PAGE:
Jimmy Carter: 'I'll be teaching Sunday School next week'

A get well sign for Jimmy Carter at Manuel's Tavern.

Credit: Greg Bluestein

Credit: Greg Bluestein

A get well sign for Jimmy Carter at Manuel's Tavern.

In many quarters of Georgia over the weekend, folks were grappling with the same question: What do you say to a 90-year-old former president/Nobel laureate/Carter Center founder who just found out he had cancer?

Our AJC colleague Matt Kempner ventured to the Carter Center on Saturday to find out. From his story:

"We so value what you do and hope you are 'back on track soon!'" a family from Venice Beach, Calif., wrote.

Elsewhere, Carter fans went for flashier symbols. The owners of Manuel's Tavern, that soon-to-be moved political hangout, put up the sign you see at the right.

"If you pray, please pray for him," Democratic operative Angelo Fuster sent his lengthy mailing list. "If you don’t pray, just send him positive thoughts."

Carter, meanwhile,

at his local Maranatha Baptist Church. He had some parting words for our AJC colleague Jill Vejnoska:


The recent changes in Gov. Nathan Deal's office has elevated a new class of women to higher posts.

Three men remain in three of the top slots - chief of staff Chris Riley, chief operating officer David Werner and legal counsel Ryan Teague - but a flurry of post-election departures have left openings that new appointees are filling.

The picture to the left features Erin Hames, the departing top education aide; Katie Childers, Deal's new chief policy adviser; Jen Talaber, Deal's new chief spokeswoman; Hayley Howell, the governor's Senate liaison; and Julia Taff Ayers, his new top external affairs aide.

Hames, we should note, isn't entirely leaving Deal's employ. From our AJC colleagues Ty Tagami and Molly Bloom's weekend piece:

Atlanta also hired Deal policy advisor Erin Hames, the architect of the opportunity district plan, to advise it on avoiding state takeover of schools. Hames will leave the governor's office at the end of the month but continue to consult with Deal's office and other groups on education issues.


From Peach Pundit comes the news that Texas Sen. Ted Cruz won the Oglethorpe County GOP straw poll at a Saturday evening pancake dinner.

Cruz got 29 percent, while billionaire Donald Trump landed 13 percent. Former Florida Gov. Jeb Bush rounded out the top three with 12 percent.

A Floyd County GOP straw poll on the same weekend showed a very different result. Businesswoman Carly Fiorina took 21 percent and neurosurgeon Ben Carson had 18 percent. Cruz lagged behind at 13 percent.


There's no word on whether her hubbie is coming with her, but Rick Perry's wife, Anita, is hosting an "meet and greet afternoon tea" in Marietta on Aug. 28.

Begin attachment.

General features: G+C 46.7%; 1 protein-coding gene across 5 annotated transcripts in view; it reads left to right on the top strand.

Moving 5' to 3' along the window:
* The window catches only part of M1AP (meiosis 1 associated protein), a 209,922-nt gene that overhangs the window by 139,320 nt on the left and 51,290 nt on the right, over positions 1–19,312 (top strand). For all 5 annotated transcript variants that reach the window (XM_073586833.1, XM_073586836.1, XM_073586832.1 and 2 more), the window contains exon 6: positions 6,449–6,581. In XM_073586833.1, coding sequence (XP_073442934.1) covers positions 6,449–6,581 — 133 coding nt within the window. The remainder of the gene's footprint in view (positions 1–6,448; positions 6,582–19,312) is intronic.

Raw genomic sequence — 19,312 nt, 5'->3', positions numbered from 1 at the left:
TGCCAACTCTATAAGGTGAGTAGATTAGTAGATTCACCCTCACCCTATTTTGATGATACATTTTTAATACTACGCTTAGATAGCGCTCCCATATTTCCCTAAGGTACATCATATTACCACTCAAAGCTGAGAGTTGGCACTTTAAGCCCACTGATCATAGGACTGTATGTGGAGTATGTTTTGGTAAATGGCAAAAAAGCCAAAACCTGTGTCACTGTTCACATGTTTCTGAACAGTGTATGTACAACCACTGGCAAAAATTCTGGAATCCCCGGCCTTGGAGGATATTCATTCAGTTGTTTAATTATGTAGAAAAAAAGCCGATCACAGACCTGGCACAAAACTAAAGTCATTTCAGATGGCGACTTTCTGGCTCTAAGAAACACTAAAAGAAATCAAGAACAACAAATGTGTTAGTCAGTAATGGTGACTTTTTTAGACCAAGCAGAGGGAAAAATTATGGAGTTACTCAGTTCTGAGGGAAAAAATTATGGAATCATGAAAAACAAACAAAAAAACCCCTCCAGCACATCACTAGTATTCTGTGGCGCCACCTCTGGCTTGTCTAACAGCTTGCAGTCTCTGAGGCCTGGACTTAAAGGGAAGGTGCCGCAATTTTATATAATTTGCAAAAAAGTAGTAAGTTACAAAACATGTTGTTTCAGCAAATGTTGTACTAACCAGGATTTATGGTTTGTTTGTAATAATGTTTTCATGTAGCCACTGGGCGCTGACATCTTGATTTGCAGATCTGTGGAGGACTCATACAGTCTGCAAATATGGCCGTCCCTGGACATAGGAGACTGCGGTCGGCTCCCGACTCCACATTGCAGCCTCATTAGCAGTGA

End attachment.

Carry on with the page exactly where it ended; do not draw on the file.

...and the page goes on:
There's no monetary request on the invite we saw, but Team Perry is certainly accepting any and all checks these days, considering that his staff is going without pay.


In other SEC Primary news, Ohio Gov. John Kasich picks up the endorsement of Alabama Gov. Robert Bentley this morning. It's enough to detour Kasich to Birmingham before he heads to South Carolina for more early-state campaigning.


U.S. Sen. Johnny Isakson had what the Rome News-Tribune reported was perhaps the biggest applause line at the Floyd County Republican rally Saturday when talking about the Islamic State:

His comments drew long applause at the Republican gathering at the Tillman hangar at Richard B. Russell Regional Airport. "You can't do it by bombing them, you can't do it by cussing them, you can't do it by looking the other way, you've got to shoot them one at a time and get every one of them off the face of the earth."


In Sunday's dead tree and premium edition, one of us took a deep dive into North Carolina's changing political scene, and how it might be a road map for Georgia. A taste:

"But it's also that the Obama people had enough money to capitalize on the change," Guillory said. "If they hadn't have spent the money, they wouldn't have found the votes."

Georgia Democrats say they are a similar nudge away from swing-state territory. Millions of dollars flowed in for a high-profile minority voter registration and turnout effort in 2014 that fell short, but a presidential campaign brings another level of attention and funding. ...

In fact, Georgia's population is more urban (75 percent to 66 percent, according to census data) and has a lower percentage of white voters (61 percent, to 71 percent in 2012) than North Carolina. But the percentage of whites voting Democratic has lately been in the 30s in North Carolina, while it has been in the 20s in Georgia.


(Peach Pundit reprinted Robinson's farewell missive in full.)